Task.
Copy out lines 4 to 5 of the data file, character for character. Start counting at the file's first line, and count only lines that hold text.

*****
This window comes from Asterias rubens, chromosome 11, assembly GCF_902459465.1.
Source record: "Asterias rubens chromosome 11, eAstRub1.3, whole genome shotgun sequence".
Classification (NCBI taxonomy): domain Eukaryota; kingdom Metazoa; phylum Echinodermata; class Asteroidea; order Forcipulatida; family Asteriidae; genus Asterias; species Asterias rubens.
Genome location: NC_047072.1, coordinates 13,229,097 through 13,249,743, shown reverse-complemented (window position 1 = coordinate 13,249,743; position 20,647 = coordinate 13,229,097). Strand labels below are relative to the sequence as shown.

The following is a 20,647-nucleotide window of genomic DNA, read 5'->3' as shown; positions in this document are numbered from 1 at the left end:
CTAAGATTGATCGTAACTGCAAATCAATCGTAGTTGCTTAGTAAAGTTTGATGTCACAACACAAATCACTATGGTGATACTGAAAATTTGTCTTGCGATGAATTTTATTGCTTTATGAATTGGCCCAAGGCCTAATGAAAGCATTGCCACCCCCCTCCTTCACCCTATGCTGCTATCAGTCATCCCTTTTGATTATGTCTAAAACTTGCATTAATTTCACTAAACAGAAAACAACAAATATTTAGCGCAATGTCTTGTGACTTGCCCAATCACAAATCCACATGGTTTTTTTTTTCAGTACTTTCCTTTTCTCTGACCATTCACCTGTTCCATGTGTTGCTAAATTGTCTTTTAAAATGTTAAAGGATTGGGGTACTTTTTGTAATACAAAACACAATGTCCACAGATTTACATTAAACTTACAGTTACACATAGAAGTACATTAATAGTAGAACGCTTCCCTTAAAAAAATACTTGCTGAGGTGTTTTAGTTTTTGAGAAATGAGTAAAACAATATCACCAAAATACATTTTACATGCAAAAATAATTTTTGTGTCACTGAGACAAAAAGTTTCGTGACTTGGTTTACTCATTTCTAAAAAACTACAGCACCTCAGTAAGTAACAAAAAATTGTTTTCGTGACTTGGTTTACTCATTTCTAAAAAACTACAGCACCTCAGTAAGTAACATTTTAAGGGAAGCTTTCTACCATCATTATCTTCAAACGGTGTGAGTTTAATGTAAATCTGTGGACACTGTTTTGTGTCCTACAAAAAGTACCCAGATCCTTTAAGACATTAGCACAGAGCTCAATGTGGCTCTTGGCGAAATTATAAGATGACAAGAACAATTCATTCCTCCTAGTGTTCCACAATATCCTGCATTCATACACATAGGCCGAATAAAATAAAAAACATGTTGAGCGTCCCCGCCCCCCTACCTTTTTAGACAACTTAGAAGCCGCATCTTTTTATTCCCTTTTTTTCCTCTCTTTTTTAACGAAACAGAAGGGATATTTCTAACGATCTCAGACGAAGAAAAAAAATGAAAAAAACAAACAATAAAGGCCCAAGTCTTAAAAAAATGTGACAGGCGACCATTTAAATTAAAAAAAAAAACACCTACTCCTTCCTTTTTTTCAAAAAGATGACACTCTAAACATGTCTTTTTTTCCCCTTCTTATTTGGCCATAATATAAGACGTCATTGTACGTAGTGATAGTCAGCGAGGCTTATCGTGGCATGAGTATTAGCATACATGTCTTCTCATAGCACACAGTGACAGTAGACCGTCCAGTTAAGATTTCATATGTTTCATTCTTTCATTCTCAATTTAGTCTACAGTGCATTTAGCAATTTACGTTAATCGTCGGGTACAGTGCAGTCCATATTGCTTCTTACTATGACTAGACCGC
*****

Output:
Genome location: NC_047072.1, coordinates 13,229,097 through 13,249,743, shown reverse-complemented (window position 1 = coordinate 13,249,743; position 20,647 = coordinate 13,229,097). Strand labels below are relative to the sequence as shown.

The following is a 20,647-nucleotide window of genomic DNA, read 5'->3' as shown; positions in this document are numbered from 1 at the left end: